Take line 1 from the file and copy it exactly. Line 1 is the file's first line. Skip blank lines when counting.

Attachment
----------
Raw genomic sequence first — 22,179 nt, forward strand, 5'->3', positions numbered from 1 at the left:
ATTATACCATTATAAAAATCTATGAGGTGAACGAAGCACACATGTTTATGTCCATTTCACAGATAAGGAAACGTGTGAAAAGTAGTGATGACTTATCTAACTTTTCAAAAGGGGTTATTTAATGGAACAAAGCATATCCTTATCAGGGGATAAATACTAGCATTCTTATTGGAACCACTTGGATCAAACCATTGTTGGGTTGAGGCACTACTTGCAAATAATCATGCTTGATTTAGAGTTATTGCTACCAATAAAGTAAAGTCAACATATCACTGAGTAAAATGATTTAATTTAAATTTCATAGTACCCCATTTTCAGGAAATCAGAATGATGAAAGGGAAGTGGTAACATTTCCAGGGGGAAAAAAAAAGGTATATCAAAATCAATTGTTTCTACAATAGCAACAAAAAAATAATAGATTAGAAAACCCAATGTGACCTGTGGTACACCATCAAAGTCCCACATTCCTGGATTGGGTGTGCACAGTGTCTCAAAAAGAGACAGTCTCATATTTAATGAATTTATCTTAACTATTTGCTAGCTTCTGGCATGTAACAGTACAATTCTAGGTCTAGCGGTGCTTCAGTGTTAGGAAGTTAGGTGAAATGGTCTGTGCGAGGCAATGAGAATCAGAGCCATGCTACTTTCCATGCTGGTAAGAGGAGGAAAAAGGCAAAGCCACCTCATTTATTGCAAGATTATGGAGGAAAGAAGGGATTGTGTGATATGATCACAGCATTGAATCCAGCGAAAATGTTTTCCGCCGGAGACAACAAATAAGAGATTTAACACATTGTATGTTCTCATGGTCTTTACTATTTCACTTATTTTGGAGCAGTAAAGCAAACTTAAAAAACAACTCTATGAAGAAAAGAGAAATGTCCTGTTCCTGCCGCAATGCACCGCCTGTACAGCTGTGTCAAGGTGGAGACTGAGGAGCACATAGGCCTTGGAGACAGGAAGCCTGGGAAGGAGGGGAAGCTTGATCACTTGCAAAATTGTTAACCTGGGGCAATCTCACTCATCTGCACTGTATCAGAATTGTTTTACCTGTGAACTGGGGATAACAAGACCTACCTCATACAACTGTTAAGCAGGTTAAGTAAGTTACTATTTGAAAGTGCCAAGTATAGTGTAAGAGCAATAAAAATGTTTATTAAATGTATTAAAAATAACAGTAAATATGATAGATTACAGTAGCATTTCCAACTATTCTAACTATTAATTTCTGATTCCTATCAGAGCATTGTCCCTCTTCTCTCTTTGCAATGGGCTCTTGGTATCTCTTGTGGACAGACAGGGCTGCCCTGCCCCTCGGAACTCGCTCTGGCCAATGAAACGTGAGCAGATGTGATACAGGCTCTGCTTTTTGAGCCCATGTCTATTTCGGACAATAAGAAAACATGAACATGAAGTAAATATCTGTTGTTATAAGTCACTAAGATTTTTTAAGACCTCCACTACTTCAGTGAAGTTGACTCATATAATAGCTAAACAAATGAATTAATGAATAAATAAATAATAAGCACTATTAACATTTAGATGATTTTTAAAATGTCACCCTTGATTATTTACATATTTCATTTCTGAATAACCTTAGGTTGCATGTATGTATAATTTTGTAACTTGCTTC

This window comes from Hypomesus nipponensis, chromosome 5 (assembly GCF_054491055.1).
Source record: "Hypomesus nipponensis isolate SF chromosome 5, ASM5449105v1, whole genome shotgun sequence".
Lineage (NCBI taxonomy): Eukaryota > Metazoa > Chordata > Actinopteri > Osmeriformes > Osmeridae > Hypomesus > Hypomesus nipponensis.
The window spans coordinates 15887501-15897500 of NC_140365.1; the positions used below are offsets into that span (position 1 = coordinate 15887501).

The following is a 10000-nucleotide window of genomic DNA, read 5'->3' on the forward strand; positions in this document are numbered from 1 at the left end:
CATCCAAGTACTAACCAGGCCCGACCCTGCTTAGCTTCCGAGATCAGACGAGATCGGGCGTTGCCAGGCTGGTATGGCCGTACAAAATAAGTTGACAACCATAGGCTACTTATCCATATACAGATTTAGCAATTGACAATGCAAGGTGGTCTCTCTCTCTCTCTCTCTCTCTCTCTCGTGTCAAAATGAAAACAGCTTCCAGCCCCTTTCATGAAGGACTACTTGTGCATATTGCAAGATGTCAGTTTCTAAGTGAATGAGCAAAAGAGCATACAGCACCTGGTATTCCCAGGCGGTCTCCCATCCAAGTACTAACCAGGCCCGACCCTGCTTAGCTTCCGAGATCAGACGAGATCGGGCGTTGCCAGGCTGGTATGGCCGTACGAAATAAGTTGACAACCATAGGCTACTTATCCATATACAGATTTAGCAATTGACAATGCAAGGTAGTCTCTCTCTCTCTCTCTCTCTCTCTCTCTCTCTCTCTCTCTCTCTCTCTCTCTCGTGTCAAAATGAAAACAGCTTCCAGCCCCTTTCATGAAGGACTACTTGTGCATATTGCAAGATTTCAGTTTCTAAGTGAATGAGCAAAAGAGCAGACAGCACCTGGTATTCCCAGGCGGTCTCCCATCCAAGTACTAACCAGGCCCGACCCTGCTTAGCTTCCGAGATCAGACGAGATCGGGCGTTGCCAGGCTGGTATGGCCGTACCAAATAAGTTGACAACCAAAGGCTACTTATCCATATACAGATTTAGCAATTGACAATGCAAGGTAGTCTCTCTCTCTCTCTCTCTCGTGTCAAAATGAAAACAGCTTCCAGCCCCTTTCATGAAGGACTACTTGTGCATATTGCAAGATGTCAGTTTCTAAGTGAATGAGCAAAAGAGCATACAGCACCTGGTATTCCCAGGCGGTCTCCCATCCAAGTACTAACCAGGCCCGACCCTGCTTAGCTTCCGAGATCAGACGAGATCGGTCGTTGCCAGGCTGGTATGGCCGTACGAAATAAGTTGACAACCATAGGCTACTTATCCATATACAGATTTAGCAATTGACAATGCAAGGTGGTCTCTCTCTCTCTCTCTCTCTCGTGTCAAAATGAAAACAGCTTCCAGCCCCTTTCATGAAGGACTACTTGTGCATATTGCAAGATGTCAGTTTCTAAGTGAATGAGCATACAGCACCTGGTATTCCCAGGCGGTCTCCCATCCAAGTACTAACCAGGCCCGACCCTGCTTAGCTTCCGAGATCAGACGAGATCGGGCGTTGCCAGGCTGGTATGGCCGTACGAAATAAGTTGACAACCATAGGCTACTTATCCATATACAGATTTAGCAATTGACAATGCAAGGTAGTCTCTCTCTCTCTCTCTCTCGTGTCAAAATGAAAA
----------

Raw genomic sequence first — 22,179 nt, forward strand, 5'->3', positions numbered from 1 at the left: